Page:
11
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My first is really easy - trust me, it's not hard.
Fail here and you will kick yourself.
In rhymes it's found with Simon seeking lard;
In maths it doesn't meet itself.

My second is found right here on this site:
Read on with prudence
and drop the penny
Some say I'm one, I say I'm many.

My third makes clear you've got it right:
A pleasant sight to many students.
Or it might be a parasite,
Head in deep with every bite.

Put them together, form a whole,
And a single longer word you'll find.
When you've got it, take a stroll
Over here where clues are combined.

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16
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The first is surely

SIMPLE

My first is really easy - trust me, it's not hard.
Fail here and you will kick yourself.

Simple = not hard. If you fail to solve something simple you will be annoyed.

In rhymes it's found with Simon seeking lard;

Simple Simon met a pieman...

In maths it doesn't meet itself.

Simple closed curve.

The second is probably

LIST

My second is found right here on this site:

Lots of lists. List of puzzles, Hot Network Questions, list of users, etc., etc., etc.

Read on with prudence
and drop the penny

This seems like it ought to point to (P)ERUSE or (P)ORE or something, and so far as I know nothing of the kind works ... But see below.

Some say I'm one, I say I'm many.

A list is one thing made up of many things.

So, what about those not-really-fitting lines 2 and 3? Well, the link provided by an anonymous user in comments shows that essentially the same clues have been given for the same answer in another puzzle a couple of years ago, and then those two lines were just filler. I have to say I find this a bit unsatisfactory -- it wasn't fair then, and it isn't fair now -- but never mind :-).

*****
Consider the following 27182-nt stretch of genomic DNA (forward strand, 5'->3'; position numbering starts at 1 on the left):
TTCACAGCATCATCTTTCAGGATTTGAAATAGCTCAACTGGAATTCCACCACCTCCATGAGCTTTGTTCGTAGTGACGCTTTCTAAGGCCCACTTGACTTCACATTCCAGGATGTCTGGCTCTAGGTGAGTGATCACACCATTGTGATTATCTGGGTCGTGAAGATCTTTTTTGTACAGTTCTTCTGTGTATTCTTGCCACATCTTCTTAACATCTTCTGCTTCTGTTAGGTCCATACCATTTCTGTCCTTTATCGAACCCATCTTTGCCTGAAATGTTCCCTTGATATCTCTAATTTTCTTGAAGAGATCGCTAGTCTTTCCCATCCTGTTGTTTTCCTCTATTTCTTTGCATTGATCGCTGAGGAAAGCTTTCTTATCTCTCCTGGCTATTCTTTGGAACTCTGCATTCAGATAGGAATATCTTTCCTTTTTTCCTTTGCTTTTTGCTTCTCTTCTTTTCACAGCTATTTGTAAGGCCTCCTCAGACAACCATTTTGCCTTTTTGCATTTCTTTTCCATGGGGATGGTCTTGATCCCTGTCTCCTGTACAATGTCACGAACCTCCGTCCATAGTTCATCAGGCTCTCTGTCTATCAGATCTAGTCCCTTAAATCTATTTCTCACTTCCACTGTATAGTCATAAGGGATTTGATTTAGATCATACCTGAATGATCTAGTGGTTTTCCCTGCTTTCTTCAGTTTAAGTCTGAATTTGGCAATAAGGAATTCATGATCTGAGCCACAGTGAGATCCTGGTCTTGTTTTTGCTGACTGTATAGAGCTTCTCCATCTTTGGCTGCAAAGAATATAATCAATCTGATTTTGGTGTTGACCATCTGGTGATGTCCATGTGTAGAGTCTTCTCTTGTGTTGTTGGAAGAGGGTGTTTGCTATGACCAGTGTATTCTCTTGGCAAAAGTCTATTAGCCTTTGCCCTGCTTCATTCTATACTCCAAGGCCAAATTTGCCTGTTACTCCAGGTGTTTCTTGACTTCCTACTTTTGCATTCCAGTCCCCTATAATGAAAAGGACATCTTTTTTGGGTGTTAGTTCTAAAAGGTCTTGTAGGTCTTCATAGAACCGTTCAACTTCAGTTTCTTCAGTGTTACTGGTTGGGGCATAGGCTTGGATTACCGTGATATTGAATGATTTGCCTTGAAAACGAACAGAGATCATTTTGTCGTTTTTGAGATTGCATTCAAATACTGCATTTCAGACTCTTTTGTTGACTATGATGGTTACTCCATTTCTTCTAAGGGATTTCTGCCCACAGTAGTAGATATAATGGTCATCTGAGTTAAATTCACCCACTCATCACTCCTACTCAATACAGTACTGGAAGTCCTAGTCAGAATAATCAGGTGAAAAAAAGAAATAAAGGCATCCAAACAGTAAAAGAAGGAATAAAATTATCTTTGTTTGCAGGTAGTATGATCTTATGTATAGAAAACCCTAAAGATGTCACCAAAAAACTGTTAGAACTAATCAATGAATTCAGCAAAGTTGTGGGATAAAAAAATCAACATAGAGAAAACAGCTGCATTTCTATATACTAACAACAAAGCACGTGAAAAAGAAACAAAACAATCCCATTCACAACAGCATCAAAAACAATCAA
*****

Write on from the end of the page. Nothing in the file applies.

I agree with Mithrandir: the third is clearly

TICK.

Putting them together yields

SIMPLISTIC.

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  • 1
    $\begingroup$ Does this help with the second part: puzzling.stackexchange.com/questions/4790/the-egocentric-one/… $\endgroup$ – user1566694 Nov 21 '16 at 18:28
  • $\begingroup$ Well, it helps in that it suggests that the two lines that were puzzling me were just filler, and if I happened to have memorized every puzzle posted here for the last two years I'd have recognized the fact :-). Fair enough, I guess. $\endgroup$ – Gareth McCaughan Nov 21 '16 at 18:54
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    $\begingroup$ It would've been enough to just put "Read on with prudence and drop the penny" into the search box :-) Good job on this, and hat tip to @user1566694 for finding the intended meaning of the 2nd verse. $\endgroup$ – Rand al'Thor Nov 21 '16 at 20:38
  • $\begingroup$ Well, yes, if I'd guessed that that bit of the clue might be taken verbatim from an old puzzle. That's not a guess I usually make (though I might make it more often in future). $\endgroup$ – Gareth McCaughan Nov 22 '16 at 0:13
  • $\begingroup$ Can I link your mention of my answer to it? $\endgroup$ – Mithrandir Nov 22 '16 at 13:09
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Partial Answer

Second:

P

My second is found right here on this site:

Puzzling

Read on with prudence

starts with P

and drop the penny

Also

Some say I'm one, I say I'm many.

Could this be a reference to p orbital?

The third:

Is probably a tick.

My third makes clear you've got it right:

Like here - a green check means correct

A pleasant sight to many students.

I bet it is

Or it might be a parasite,
Head in deep with every bite.

The bug called a tick

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